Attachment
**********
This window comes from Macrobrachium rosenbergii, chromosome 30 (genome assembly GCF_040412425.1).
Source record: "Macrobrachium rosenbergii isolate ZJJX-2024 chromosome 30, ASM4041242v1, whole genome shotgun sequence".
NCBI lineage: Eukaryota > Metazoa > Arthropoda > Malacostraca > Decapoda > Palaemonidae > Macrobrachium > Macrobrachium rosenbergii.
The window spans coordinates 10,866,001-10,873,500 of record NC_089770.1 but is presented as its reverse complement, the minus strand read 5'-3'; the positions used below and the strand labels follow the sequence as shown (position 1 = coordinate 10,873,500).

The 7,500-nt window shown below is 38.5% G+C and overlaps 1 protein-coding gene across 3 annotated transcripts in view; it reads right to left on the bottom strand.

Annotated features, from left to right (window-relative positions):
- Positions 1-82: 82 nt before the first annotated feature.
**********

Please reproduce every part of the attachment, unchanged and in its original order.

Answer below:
This window comes from Macrobrachium rosenbergii, chromosome 30 (genome assembly GCF_040412425.1).
Source record: "Macrobrachium rosenbergii isolate ZJJX-2024 chromosome 30, ASM4041242v1, whole genome shotgun sequence".
NCBI lineage: Eukaryota > Metazoa > Arthropoda > Malacostraca > Decapoda > Palaemonidae > Macrobrachium > Macrobrachium rosenbergii.
The window spans coordinates 10,866,001-10,873,500 of record NC_089770.1 but is presented as its reverse complement, the minus strand read 5'-3'; the positions used below and the strand labels follow the sequence as shown (position 1 = coordinate 10,873,500).

The 7,500-nt window shown below is 38.5% G+C and overlaps 1 protein-coding gene across 3 annotated transcripts in view; it reads right to left on the bottom strand.

Annotated features, from left to right (window-relative positions):
- Positions 1-82: 82 nt before the first annotated feature.